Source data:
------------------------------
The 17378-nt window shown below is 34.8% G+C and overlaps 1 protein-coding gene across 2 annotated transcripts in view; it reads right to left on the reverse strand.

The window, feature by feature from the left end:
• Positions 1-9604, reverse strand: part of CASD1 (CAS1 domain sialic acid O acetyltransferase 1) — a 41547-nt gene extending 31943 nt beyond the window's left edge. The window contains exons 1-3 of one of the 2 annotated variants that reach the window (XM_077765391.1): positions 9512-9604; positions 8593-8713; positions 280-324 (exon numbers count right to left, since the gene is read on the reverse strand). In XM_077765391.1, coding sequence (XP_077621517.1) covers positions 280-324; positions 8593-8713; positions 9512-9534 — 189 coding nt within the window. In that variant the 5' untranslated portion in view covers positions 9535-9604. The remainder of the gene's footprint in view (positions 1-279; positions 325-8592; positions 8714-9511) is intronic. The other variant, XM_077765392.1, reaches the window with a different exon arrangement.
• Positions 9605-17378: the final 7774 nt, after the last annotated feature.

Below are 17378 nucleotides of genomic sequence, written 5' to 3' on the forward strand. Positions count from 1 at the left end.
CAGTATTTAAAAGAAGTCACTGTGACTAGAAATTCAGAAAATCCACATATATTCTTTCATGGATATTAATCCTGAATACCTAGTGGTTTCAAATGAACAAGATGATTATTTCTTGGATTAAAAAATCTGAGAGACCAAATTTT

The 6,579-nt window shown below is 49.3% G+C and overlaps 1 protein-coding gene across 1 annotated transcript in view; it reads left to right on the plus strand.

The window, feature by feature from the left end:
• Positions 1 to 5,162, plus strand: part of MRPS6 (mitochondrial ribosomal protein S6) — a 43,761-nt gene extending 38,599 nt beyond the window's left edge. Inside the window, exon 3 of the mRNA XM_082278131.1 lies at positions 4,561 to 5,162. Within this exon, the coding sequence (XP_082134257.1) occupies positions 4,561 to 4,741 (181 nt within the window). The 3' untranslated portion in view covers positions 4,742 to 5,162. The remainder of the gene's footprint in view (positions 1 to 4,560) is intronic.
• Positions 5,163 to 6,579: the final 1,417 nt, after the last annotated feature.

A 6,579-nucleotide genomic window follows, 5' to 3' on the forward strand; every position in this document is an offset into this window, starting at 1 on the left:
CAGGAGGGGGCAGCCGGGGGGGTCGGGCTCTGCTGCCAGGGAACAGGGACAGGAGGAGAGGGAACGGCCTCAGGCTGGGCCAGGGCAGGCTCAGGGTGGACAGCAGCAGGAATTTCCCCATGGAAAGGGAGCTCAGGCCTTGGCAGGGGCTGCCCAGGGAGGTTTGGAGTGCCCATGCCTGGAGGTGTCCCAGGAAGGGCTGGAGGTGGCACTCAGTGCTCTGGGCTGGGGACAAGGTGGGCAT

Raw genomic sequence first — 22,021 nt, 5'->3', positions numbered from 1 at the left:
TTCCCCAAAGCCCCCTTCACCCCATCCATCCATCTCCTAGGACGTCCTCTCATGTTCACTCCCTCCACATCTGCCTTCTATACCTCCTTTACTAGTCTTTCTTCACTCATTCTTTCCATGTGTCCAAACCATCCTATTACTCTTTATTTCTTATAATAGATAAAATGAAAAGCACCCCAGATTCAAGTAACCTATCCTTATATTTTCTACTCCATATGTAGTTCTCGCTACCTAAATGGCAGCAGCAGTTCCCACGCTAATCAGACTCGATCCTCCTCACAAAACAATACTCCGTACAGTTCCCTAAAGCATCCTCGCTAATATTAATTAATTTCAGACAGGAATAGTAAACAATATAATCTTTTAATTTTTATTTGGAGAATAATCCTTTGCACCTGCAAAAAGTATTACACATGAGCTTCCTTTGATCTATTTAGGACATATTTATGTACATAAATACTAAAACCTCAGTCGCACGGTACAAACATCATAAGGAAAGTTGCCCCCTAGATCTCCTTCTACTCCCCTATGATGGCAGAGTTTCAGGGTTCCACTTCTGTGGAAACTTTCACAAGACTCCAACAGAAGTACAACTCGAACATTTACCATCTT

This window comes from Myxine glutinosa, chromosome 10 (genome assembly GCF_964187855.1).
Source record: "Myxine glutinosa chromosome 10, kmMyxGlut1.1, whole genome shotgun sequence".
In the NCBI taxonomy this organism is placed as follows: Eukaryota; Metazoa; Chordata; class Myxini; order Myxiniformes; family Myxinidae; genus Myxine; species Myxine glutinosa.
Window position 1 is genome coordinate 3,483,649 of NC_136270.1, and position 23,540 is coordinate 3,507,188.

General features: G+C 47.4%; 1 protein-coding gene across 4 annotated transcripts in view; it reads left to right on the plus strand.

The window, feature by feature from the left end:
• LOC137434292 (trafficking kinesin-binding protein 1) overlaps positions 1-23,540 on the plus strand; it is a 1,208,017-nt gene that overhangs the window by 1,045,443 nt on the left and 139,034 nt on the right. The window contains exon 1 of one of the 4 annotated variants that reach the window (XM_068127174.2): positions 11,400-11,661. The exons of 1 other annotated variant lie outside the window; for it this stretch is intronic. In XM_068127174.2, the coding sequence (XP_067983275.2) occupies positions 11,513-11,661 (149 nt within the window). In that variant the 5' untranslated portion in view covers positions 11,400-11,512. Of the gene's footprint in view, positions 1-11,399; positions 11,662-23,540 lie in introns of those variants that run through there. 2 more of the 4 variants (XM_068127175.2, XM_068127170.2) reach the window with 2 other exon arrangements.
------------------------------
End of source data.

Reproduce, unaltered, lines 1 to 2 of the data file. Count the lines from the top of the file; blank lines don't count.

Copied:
The 17378-nt window shown below is 34.8% G+C and overlaps 1 protein-coding gene across 2 annotated transcripts in view; it reads right to left on the reverse strand.

The window, feature by feature from the left end: